Create a Glass Indoor Herb Garden: Don’t limit yourself to just Mason jars. Some of the larger peanut butter jars will work very well for this project 

Wine Bottle Cutting 30 Seconds Perfect Edge Bottle Cutter: Re purposing wine and beer bottles as drinking glasses isn’t easy. However, if you want to try it, this is the best video I’ve found on cutting glass bottles. 

Saturday, February 22, 2014

Exercises you can do at Home

All you need is 30 minutes of exercise a day (e.g. a walk) to gain significant benefits. It not only helps to prevent heart disease and mild memory loss, it can also improve depression. For those with chronic conditions, it’s one of the best things you can do to increase well being and overall health.

The good news is that you don’t even need to do 30 minutes all at once-10 minutes here and there throughout the day adds up quickly. Even better, keep moving all day. Make “mindless exercise” part of your daily life.

Most of the year, I have no problem walking, gardening, going to the gym, or whatever else. In mid February, it’s a different story.

There are at least two feet of snow on the ground, more is falling and the temps are in the single digits. I came close to breaking a leg walking to the post office this morning. Normally a 5-10 minute walk, it took 15-20 minutes because the sidewalk hadn’t been shoveled. Since my kitchen scraps were long over due for the compost pile, it took another 20 minutes or so to shovel a path to take care of that chore. In short order, I had 40 minutes of fairly vigorous exercise without much thought. That noted, there are those days that the thought of going outside in sub zero temperatures is enough to keep me on the couch with a warm blanket and a good book. 

So what do to? As with any exercise program, do what you can, keeping in mind that “pain is no gain.” There are a variety of options listed below. Do what feels right for you.   Check with your medical provider before starting an exercise regiment.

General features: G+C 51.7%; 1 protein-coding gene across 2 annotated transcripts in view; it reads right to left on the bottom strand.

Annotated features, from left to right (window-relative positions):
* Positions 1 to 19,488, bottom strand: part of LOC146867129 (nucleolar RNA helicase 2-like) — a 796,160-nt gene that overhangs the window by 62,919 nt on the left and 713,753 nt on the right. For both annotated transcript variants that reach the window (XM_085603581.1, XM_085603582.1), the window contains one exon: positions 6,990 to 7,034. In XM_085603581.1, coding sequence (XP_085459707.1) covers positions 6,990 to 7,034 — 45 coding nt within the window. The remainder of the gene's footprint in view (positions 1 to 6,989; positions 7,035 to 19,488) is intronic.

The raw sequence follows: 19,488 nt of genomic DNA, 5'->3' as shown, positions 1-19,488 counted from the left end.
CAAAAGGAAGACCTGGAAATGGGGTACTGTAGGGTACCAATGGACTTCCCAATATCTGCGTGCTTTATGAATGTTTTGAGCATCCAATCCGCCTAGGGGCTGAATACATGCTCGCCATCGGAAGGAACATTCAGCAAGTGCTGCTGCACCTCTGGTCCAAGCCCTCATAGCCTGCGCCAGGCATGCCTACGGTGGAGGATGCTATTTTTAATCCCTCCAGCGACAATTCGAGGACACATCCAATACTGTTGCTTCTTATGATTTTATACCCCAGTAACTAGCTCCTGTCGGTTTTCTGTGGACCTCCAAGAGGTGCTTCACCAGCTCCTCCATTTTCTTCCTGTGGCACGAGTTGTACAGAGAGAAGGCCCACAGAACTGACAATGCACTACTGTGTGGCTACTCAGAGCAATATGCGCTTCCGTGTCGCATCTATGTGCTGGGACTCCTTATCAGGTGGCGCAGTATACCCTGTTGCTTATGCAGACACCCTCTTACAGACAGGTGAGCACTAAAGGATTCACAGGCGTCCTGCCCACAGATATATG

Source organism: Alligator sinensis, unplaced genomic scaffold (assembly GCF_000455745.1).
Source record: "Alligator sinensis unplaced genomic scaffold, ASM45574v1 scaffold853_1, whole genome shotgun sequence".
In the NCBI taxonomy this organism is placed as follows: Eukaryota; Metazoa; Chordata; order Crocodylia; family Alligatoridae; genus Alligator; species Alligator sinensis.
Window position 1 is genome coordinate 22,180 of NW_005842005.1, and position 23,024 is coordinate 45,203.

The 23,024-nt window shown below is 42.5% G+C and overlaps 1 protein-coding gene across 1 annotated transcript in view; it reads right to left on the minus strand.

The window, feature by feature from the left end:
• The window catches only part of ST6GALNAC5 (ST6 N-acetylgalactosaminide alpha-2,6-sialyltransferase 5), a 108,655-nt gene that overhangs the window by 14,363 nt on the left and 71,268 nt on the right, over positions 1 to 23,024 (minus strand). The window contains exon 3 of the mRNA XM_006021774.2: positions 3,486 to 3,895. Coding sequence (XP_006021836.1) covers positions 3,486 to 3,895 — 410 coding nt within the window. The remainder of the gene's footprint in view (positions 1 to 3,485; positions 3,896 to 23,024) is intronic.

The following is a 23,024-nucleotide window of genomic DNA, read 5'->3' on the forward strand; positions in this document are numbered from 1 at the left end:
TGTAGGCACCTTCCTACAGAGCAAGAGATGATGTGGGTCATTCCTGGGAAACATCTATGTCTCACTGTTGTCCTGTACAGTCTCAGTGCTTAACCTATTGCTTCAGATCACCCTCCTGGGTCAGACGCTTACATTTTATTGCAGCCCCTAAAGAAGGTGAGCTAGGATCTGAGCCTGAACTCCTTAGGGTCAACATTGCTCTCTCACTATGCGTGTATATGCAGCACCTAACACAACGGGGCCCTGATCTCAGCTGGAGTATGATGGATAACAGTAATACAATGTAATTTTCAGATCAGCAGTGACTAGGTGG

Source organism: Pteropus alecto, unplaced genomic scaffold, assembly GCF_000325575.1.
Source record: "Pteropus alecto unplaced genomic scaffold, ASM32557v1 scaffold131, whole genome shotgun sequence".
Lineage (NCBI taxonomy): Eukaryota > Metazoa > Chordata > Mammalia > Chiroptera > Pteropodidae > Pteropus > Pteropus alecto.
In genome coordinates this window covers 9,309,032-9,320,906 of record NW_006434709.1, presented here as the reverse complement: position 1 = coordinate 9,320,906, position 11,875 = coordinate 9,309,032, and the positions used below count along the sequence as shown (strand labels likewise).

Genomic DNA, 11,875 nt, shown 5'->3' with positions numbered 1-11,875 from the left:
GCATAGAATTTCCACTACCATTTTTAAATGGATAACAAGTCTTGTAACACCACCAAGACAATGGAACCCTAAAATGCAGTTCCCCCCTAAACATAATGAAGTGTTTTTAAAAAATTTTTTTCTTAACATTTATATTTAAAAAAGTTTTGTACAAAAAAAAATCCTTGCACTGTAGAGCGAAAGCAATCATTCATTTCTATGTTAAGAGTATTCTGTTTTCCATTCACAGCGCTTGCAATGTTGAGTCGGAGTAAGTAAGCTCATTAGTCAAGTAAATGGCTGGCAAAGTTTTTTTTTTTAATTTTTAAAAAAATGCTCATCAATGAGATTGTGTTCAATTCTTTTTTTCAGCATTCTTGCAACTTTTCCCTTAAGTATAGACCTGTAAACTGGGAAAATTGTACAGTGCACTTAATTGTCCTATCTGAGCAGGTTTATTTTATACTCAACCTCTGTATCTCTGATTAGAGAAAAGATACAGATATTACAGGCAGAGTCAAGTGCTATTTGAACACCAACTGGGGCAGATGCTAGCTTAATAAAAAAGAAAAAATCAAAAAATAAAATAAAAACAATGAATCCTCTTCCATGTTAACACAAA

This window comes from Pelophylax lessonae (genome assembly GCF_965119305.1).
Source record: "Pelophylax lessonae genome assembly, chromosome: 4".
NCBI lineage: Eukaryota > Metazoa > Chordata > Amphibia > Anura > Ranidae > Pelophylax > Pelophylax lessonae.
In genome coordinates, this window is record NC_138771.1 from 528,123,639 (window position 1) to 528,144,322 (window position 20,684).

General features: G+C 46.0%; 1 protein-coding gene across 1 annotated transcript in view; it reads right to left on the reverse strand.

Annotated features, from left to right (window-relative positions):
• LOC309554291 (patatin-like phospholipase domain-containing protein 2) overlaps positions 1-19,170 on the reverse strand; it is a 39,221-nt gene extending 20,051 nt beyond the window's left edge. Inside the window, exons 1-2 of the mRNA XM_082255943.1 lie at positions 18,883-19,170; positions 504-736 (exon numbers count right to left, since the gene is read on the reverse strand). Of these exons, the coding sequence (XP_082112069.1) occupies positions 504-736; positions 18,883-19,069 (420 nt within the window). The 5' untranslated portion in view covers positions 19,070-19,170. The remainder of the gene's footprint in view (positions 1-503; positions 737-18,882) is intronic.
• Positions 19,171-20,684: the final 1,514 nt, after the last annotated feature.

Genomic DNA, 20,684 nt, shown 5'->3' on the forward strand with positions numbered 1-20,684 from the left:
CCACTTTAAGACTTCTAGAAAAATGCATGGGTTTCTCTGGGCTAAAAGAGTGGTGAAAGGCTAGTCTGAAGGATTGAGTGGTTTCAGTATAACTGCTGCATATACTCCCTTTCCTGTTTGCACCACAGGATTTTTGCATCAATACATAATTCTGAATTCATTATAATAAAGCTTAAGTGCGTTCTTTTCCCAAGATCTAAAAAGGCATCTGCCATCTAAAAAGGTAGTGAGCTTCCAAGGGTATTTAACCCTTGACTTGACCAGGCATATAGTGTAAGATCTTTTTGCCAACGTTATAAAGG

• Power Down: Make time in your day when cell phones, computers, TV and other electronic devices are turned off. Without the virtual distraction, you’re more likely to do something.

• Mindless exercise: If you stay active around the house, you are continually burning calories and thereby don’t need to force yourself to go to the gym or take a walk. With due respect to the mindfulness gurus, the "mindless" referred to here is movement that becomes such a part of your day, you don’t have to think about exercising. 

One hour of each burns the following calories: shoveling snow (576); mowing the lawn-using a manual or push mower (400); raking leaves (384); Painting (290); Gardening (250); Sweeping/mopping (240); or cooking a meal (150). Fit Day has a list of 30-minute chores- e.g. 30 minutes of car washing burns 143 calories. 

• Soup Can Exercises: You don’t need fancy weights to strength train. 

• Tai Chi/Qigong/Yoga: If you can’t afford to take a class, check out these links:
-       * Kripalu Yoga Break: Need a quick pick me up, take a five minute yoga break with the teachers from the Kripalu Center for Yoga and Health. 

• Dancing: Put your favorite music on and dance around the house by yourself or with a partner. There are a lot of free videos for line dancing. If you are a beginner, try Basic Line Dance Steps for Beginners

• Zumba: The Latin/Dance exercise program will have you moving in no time. Try Latin Dance Fitness-Beginners 1 to see if you like it.

• Remember TaeBo? Check it out to see if it’s something that interests you-Advanced Exercise to Lose Weight 

• 5of the Best Exercises You Can Do from Harvard Health Publications 

Wednesday, February 19, 2014

Take a Break: Celebrate Copernicus

Today, Feb. 18, is the 581st birthday of Nicolaus Copernicus the famous astronomer who proposed that the sun was stationary at the center of the universe and the planets revolve around it. Below are ways to celebrate his birthday. 

Learn about Copernicus

Observe the stars: Check out AstronomyMagazine  for stars in the February sky. Planetarium allows you to navigate the sky from your computer.

Saturday, February 15, 2014

What Works for Colds? Preventing and treating the common cold: Nothing to sneeze at

No one likes a cold but it’s generally viewed as something to endure. However, for those with a chronic condition, it can create serious problems.